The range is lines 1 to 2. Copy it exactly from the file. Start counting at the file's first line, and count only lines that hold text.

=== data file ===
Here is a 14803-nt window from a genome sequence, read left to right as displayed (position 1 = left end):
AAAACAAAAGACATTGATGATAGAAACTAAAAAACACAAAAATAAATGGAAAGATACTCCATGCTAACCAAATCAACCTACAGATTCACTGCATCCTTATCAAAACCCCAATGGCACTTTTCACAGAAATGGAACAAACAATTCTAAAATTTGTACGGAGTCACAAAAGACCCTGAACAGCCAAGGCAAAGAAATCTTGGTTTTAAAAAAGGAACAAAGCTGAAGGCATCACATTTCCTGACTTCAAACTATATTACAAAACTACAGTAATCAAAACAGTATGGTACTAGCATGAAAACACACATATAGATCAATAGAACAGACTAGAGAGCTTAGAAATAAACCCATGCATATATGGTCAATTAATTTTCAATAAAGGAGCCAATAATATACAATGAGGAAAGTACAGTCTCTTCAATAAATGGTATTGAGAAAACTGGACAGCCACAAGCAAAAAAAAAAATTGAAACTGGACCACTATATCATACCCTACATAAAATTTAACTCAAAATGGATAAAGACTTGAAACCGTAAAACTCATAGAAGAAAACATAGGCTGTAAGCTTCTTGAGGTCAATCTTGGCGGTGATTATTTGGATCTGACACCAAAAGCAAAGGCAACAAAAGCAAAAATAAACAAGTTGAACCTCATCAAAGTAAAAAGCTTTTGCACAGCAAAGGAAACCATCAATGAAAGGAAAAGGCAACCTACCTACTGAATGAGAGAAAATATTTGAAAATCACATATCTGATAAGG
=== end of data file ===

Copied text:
Here is a 14803-nt window from a genome sequence, read left to right as displayed (position 1 = left end):
AAAACAAAAGACATTGATGATAGAAACTAAAAAACACAAAAATAAATGGAAAGATACTCCATGCTAACCAAATCAACCTACAGATTCACTGCATCCTTATCAAAACCCCAATGGCACTTTTCACAGAAATGGAACAAACAATTCTAAAATTTGTACGGAGTCACAAAAGACCCTGAACAGCCAAGGCAAAGAAATCTTGGTTTTAAAAAAGGAACAAAGCTGAAGGCATCACATTTCCTGACTTCAAACTATATTACAAAACTACAGTAATCAAAACAGTATGGTACTAGCATGAAAACACACATATAGATCAATAGAACAGACTAGAGAGCTTAGAAATAAACCCATGCATATATGGTCAATTAATTTTCAATAAAGGAGCCAATAATATACAATGAGGAAAGTACAGTCTCTTCAATAAATGGTATTGAGAAAACTGGACAGCCACAAGCAAAAAAAAAAATTGAAACTGGACCACTATATCATACCCTACATAAAATTTAACTCAAAATGGATAAAGACTTGAAACCGTAAAACTCATAGAAGAAAACATAGGCTGTAAGCTTCTTGAGGTCAATCTTGGCGGTGATTATTTGGATCTGACACCAAAAGCAAAGGCAACAAAAGCAAAAATAAACAAGTTGAACCTCATCAAAGTAAAAAGCTTTTGCACAGCAAAGGAAACCATCAATGAAAGGAAAAGGCAACCTACCTACTGAATGAGAGAAAATATTTGAAAATCACATATCTGATAAGG